Still, I want to know more — to understand how he caught me so off guard.

Where do you think you got that wisdom from?

Jatin explains, "First of all, academics [is] number one, which plays a vital role in laying the foundation. I come from a prestigious institute in India, and to get there, the acceptance rate is less than 1%.

“It has been a tough journey in terms of getting into the institution, getting to prove yourself, you know. But that has helped [me] to be strong at the same time. [To] have a good foundation, right?”

Secondly, Jatin says he still remembers “some of the thoughts or wisdom shared by Jack Ma. He (Jack) says, ‘You work until 40, right? Squeeze your experience and then start a venture. Because even if you fail, you have your experiences to teach you to rise again.’”

Jatin also attributes his past experiences (“I spent a lot of time in a job”), having witnessed the “ups and downs for many businesses,” as vital to his success as a first-time founder.

We wind down the discussion about his wisdom-gathering abilities with Jatin’s thoughts on personal development: “As an individual, I keep on learning new things, especially from the business side — how people are managing it, how people are running the show. Some of the case studies, which I constantly read, of how someone actually turned around [a] whole company.”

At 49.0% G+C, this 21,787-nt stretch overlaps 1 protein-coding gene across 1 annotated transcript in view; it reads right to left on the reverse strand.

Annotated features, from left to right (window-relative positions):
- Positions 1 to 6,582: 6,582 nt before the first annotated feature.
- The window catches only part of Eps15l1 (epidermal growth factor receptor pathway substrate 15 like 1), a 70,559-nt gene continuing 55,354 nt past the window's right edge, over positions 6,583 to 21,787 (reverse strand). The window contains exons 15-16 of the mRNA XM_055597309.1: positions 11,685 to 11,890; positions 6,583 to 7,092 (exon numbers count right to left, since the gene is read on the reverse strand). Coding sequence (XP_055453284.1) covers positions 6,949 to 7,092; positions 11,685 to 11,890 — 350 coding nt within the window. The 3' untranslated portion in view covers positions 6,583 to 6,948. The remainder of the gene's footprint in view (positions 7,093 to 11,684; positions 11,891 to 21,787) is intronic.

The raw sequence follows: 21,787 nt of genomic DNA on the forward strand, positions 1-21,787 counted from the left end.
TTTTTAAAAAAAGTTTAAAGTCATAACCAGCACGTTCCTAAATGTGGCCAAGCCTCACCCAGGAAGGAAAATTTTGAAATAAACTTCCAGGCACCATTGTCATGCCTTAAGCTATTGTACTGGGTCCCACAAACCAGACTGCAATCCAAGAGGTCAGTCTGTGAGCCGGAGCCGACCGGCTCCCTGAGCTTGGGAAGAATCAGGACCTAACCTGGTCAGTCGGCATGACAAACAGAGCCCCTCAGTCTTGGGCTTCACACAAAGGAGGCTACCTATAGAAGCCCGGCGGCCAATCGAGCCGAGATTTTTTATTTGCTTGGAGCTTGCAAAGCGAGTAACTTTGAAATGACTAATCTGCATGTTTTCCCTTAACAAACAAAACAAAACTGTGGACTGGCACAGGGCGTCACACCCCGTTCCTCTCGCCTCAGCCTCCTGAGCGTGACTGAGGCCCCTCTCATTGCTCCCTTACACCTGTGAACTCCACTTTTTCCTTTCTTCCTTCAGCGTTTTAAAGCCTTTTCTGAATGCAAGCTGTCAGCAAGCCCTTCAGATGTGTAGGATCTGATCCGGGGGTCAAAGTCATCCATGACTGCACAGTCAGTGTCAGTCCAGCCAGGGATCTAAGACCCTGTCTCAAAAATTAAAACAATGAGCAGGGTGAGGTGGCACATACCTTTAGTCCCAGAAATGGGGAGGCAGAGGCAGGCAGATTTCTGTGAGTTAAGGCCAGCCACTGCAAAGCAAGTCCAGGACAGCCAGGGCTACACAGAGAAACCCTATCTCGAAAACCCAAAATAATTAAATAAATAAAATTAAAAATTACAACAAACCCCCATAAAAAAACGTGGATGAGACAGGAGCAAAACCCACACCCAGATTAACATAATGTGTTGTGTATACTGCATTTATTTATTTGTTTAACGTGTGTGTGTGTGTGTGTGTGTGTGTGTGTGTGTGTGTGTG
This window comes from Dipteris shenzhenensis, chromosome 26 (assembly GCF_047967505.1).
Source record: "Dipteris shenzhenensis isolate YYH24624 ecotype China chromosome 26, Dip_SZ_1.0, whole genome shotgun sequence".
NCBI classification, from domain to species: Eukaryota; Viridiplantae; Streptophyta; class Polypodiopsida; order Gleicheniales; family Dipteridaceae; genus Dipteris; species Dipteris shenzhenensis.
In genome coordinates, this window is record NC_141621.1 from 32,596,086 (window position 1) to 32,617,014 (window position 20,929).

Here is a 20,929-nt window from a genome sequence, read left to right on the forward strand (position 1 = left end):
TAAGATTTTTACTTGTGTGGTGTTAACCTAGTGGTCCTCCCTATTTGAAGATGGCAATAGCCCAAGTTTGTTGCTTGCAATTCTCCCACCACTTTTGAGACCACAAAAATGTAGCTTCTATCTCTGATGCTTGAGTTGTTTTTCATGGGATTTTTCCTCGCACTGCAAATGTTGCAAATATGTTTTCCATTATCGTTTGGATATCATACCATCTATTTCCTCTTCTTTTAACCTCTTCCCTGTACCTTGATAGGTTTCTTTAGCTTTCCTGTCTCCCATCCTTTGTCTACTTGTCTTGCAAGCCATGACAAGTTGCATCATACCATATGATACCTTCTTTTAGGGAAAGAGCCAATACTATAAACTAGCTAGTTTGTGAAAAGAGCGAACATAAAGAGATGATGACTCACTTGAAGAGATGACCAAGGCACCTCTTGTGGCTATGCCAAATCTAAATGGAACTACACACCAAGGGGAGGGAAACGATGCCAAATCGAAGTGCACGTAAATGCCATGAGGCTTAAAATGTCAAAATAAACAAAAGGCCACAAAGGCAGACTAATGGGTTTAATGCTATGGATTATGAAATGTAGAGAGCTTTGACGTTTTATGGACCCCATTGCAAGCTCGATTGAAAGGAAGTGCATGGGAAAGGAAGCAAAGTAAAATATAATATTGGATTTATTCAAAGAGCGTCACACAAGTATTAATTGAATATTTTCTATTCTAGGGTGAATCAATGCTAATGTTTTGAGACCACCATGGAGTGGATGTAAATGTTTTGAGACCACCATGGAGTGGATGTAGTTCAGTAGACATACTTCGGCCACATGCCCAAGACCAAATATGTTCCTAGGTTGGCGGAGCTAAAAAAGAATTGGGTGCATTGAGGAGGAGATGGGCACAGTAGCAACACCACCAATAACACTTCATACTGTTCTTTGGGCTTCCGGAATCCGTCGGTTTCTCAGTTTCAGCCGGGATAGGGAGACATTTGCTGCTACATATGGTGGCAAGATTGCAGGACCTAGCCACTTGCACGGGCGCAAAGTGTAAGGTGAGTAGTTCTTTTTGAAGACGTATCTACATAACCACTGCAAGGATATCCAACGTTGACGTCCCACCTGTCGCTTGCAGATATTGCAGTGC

He tells me a quick anecdote about Microsoft’s leadership transitions from Bill Gates to Steve Ballmer to Satya Nadella, displaying a palpable admiration for the latter as he attributes Nadella’s investments in cloud technology and AI to Microsoft’s fast growth in recent years.

This is “just one example,” Jatin says, reiterating the importance of personal development and further explaining his thought process. 

He says, “I spend almost 90 minutes every day before going to bed to understand new trends, new stuff in the business. Not [always] directly related to [my] domain, but also something happening around the globe to unlearn and learn.

“That process has helped me to build a system within myself as an individual.”

A solid educational foundation, “a lot of time in a job,” building his professional network, and a commitment to daily learning and unlearning — that’s Jatin Solanki’s recipe for accelerating his growth as a leader and global entrepreneur.

Build with Norwegian entrepreneur Håvar Bauck

“Entrepreneurship is always two steps forward, one step back,” says Håvar Bauck.

“You start with an assumption, do your work, and then draw lessons from what you observe. Sometimes, you have to be humble enough to say that this didn't work here, at least not now. Let's keep that idea for later.”